Paying Employees for On-Call or Standby Time in California

California law on paying employees overtime for on-call or standby time

Having employees on-call or on standby allows you to serve your customers 24 hours a day. A great business model if you are paying your employees correctly but could have expensive consequences if you don’t. Failure to properly pay employees could be considered “wage theft” in California.

Are you paying employees correctly?

In California, an employer is obligated to pay the wages of a non-exempt employee for all time that the employee is under the control of the employer. The predominant factor in determining whether employees are under an employer’s control is their ability to engage in personal activities. The information below applies to your non-exempt employees but whether you are classifying employees correctly is another matter. Let’s assume that you did.

Are your employees under your control and entitled to pay?

Employees are required to be on-call or on standby at the work site.

Yes.  They are under your control and must be paid for that time even if they are just watching Office Space, taking a nap, or on Facebook, waiting for something to happen.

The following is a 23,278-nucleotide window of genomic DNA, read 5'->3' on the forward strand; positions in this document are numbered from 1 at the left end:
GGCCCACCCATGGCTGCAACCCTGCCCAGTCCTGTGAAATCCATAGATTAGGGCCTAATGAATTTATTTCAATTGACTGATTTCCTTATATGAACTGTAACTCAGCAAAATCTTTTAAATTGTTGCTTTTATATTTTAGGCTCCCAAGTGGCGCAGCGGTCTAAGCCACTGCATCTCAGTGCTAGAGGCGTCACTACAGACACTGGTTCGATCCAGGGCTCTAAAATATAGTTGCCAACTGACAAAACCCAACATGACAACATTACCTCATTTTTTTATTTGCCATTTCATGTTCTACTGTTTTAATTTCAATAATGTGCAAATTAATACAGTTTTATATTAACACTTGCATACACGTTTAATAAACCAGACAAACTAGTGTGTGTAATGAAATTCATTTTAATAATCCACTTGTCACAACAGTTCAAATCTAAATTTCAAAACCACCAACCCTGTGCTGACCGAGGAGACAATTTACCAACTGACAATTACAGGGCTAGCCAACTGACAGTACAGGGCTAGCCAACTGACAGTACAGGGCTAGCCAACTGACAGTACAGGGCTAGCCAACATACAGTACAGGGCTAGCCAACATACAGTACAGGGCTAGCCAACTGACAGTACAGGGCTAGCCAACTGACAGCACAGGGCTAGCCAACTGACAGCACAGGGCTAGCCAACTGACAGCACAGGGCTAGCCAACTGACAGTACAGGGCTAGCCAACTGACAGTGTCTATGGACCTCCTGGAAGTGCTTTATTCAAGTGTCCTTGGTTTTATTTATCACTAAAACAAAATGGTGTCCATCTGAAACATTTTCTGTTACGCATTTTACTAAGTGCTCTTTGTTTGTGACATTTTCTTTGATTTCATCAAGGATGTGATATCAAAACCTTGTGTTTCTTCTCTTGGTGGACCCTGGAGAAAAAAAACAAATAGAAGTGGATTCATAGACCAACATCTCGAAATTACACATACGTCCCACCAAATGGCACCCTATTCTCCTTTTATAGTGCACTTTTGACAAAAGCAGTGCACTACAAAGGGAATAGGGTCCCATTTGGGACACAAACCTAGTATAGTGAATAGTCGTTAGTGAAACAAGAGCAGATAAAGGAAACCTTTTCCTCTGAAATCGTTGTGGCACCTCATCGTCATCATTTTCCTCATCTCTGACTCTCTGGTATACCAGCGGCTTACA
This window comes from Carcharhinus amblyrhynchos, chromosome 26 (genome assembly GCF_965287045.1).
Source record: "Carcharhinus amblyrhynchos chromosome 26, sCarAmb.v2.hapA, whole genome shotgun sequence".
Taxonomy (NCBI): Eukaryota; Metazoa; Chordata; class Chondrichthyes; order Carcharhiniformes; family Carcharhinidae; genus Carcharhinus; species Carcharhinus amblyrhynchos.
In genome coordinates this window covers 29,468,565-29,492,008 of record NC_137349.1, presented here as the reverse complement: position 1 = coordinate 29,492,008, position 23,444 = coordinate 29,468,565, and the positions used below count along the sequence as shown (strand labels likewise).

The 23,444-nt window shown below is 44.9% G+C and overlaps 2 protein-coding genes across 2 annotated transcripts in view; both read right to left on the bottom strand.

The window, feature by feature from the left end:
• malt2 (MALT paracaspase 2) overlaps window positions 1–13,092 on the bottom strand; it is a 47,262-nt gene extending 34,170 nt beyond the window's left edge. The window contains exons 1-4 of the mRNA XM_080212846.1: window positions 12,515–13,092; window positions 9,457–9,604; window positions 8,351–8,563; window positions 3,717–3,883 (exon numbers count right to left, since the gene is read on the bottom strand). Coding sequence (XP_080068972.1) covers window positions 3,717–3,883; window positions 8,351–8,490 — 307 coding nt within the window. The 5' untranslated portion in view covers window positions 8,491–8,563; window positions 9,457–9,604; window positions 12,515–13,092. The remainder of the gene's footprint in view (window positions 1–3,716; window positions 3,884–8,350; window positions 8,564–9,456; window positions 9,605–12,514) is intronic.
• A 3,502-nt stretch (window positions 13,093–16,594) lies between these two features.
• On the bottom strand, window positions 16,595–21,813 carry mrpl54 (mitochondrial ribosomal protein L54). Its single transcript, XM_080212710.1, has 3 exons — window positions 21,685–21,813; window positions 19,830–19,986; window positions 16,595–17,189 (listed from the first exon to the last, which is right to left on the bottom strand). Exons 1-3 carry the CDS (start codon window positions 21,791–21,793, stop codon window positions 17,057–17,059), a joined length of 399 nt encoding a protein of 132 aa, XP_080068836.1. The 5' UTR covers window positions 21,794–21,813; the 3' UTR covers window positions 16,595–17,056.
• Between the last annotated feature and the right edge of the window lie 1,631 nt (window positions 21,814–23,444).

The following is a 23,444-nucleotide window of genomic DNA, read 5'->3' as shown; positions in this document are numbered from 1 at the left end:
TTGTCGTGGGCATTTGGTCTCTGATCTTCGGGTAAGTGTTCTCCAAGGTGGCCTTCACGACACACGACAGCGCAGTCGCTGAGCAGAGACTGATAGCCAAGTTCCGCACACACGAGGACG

Employees are on-call or on standby away from the work site.

It depends on the restrictions that you place on your employees while they are on-call or on standby.

  • Do you require employees to be within a certain number of miles of work while they are on-call (geographic restrictions)?
  • Are there frequent call backs while employees are on-call?
  • Is there a fixed time limit for employees to respond while they are on-call?
  • Are employees restricted or prohibited from trading on-call shifts or responsibilities?
  • Are employees restricted from engaging in personal activities (e.g. drinking alcohol) while they are on-call or on standby?

If your answer is YES to any of the questions above, the test would be whether the restrictions are excessive or unduly restrictive.  Needless to say, this analysis is highly fact specific.

Some examples

Time spent by agricultural employees on a bus provided by their employers, which took them to and from the field, constituted hours worked for which employees are entitled to pay even though the employees were free to read on the bus or perform other personal activities.

On the other hand, coroners who were required to respond to a page reporting a death within 15 minutes, by telephone or two-way radio, and to investigate “as soon as possible” without a specific in-person response time is not unduly restrictive and did not entitle the coroners to on-call overtime pay.

If you need help reviewing your on-call policy or to request a sample on-call policy feel free to contact me or call 949.529.0007.

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In: Employment Law, Uncategorized

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